Initial reports of numbers of compromised records in data security breaches are often underestimated. Such appears to be the case in the Global Payments, Inc. incident that we wrote about last month. Initial reports stated that about 1.5 million credit and debit cards were compromised, but it is now believed that the number is closer to 7 million. New information also reveals that thieves could have had access to customer data since last spring. Global Payments was the nation’s seventh largest “merchant acquirer” last year, processing $120.6 billion MasterCard and Visa transactions.
Read more – Wall Street Journal (registration may be required)
Written by Adam Veness
Global Payments, Inc. (NYSE: GPN) (“Global”) has reported a significant data security breach for approximately 1.5 million credit card customers. According to a statement that Global released on Sunday, their investigation has revealed that “Track 2 card data may have been stolen, but that cardholders’ names, addresses and social security numbers were not obtained by criminals.” Using Track 2 data, a hacker can transfer a credit card’s account number and expiration date to a fraudulent card, and then use the fraudulent card for purchases.
As a result of the breach, Visa has removed Global from its list of companies that it considers to be “compliant services providers.” In an effort to calm consumers, Global issued a press release today assuring that “[b]ased on the forensic analysis to date, network monitoring and additional security measures, the company believes that this incident is contained.”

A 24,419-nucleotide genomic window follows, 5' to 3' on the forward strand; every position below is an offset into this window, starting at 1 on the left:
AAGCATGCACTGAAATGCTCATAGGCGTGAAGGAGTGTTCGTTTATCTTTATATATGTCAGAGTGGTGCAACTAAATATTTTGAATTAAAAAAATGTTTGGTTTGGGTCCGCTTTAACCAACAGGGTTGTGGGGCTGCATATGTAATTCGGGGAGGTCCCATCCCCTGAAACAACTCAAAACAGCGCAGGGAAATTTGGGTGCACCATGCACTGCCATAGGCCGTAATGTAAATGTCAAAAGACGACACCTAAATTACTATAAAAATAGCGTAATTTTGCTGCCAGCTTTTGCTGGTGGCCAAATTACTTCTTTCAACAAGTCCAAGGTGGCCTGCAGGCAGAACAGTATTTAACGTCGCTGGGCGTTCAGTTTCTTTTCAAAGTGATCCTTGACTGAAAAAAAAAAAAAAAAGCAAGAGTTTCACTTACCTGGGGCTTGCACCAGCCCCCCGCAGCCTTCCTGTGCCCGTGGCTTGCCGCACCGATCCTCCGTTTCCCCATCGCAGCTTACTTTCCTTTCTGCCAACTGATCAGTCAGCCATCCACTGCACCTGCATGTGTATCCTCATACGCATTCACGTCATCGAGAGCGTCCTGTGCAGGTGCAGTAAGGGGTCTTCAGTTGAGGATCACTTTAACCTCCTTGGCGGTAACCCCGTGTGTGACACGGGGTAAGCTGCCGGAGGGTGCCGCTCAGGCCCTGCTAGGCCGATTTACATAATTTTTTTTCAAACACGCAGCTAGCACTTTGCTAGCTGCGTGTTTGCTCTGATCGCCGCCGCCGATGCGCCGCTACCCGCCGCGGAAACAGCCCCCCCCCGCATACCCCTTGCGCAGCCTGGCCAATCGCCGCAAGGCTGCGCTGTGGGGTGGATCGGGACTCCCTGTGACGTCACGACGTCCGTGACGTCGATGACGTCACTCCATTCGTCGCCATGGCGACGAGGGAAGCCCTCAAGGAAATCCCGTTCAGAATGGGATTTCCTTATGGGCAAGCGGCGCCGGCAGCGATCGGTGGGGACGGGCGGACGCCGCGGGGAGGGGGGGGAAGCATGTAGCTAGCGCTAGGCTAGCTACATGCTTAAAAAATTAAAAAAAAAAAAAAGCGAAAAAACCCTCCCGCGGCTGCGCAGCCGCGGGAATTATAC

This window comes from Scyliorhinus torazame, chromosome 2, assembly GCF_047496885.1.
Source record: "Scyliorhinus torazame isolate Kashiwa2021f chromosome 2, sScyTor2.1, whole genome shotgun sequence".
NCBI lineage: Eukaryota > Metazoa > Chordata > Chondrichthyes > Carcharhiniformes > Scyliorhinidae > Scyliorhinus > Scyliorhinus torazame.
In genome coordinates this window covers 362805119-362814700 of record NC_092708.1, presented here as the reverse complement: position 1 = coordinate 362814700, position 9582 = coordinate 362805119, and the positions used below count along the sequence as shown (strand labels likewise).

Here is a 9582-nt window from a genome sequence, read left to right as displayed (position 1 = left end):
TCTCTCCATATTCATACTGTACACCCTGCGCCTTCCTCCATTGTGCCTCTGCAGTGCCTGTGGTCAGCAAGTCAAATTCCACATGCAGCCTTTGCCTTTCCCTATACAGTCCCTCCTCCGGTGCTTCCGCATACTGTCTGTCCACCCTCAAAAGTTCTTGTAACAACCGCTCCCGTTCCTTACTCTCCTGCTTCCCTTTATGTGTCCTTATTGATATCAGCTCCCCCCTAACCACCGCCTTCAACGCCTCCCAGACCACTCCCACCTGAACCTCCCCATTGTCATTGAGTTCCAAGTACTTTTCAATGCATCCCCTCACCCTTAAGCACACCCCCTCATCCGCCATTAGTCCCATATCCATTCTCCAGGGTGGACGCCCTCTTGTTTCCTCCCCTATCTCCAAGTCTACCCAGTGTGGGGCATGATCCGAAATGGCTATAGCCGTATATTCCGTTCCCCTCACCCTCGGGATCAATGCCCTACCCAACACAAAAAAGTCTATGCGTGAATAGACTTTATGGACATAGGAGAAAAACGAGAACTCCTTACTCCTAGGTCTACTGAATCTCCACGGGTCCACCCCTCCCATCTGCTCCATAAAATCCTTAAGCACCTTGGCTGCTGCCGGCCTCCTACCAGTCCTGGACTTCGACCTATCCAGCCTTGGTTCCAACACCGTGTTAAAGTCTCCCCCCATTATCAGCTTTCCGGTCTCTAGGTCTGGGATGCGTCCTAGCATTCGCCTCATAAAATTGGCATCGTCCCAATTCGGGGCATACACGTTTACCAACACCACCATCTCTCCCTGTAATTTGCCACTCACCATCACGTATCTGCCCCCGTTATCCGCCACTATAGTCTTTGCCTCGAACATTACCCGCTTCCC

The incident reinforces the importance of maintaining adequate data security. Companies must take ample precautions to secure their customers’ data, and if they fail to do so, they may be vulnerable to a serious security breach that could adversely affect their bottom line. As of the time of this post, Global’s stock price has fallen approximately 12% since the data breach news was announced. Even when following best practices in data security, companies still may face data security breaches. Despite these inevitable risks, companies should do everything reasonably required to protect against data breaches. If a company can show that it has taken the proper precautions, then this may mitigate or reduce potential liability in the event of a breach. After a breach, companies should ensure that they follow all of the strict legal requirements for notifying customers of the breach and remedying the effects of the breach. Doing so may greatly reduce a company’s exposure to customer lawsuits and government action against the company.
Contact a member of the Mintz Levin Privacy team for more information related to establishing adequate protocols to protect customer information from data security breaches, and for more information related to the legal requirements for when and how you must notify customers of a data security breach.
For further information:
Card Processor: Hackers Stole Account Numbers (Wall Street Journal)(registration may be required)
Visa Drops Payment Processing Firm Involved In Breach (Chicago Tribune)